Tuesday, 23 August 2011
Westons 1st Quality Cider
Here we have the first draught I have reviewed on here. To be totally honest though, its not actually the first draught cider I have reviewed... I started (as with the bottles) with the Magners 'Cold' (or Extra Cold... I cannot remember). However, I do not wish to line myself up to be sued, so I left it at 'Notepad' stage. I may resurrect it sometime - maybe.
Now, this cider is a draught cider from a bag in box. By draught, it usually means that its a still cider. As its from a bag in box (which doesn't do well with carbonation!) its definitely still. I am not entirely sure whats in the name - although I generally don't ask that question (and there are a lot of ciders with iffy names!!) Incidentally though, I have it on fairly good authority that 1st Quality is also known by the name 'Marcle Hill' for the Wetherspoons chain of pubs. Maybe that will help some people recognise it.
1st Quality isn't available in bottle (so if you want to try it, you will have to hunt it down).
On pouring, its a very light gold colour - obviously its bright, having gone through Westons conplex filtering system. Sadly, it doesn't offer up much in the way of an aroma either. If I am pushed, I would say there is a slight appley smell - but if pushed even harder, I would also say that there was a hint of sulphite behind it.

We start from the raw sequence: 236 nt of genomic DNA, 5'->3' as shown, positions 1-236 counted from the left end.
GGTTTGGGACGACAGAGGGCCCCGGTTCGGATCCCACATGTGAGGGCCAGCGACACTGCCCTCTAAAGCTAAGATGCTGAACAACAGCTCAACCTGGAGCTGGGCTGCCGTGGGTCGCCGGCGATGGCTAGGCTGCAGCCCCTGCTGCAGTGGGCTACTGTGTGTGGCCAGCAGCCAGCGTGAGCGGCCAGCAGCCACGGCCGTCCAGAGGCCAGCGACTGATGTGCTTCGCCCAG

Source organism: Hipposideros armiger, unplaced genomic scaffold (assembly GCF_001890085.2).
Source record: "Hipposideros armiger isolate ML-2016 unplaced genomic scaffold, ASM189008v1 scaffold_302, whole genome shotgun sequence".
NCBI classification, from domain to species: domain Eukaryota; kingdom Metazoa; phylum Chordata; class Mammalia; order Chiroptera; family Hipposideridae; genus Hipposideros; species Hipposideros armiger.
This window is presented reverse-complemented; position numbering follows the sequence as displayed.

To taste, it is very juice like. There are definitely cider apples in here, and at 5% its not too far away from what I would expect from a full juice cider. But a full juice cider it isn't. The same authority who told me about Wetherspoons, also mentioned that it was not sweetened with sugar, but with apple juice. Westons pasteurise the juice and blend in some pasteurised apple juice before bagging in a clean room environment. This essentially means that it won't referment in the bag in box. Many will bang on about the sacrilige of this. I think they would be wrong - Westons could easily have used sweeteners (splenda, aspartame etc.) or even sugar. Blending with juice is a more natural way of doing it - although it necessarily means that filtering and pasteurisation are necessary.
Unfortunately for this cider, in my opinion, they have overdone it. The taste is far too juice like. It drowns out most of the tannins and acid, and I am left with a drink that doesn't really know if its cider or apple juice. The aftertaste too is very juicy.
Having said all that, its not a terrible cider - I have had worse by far. It only scored 53/100 though - which whilst being a bit mean does rightly suggest that I won't be hunting this cider down again in too much of a hurry.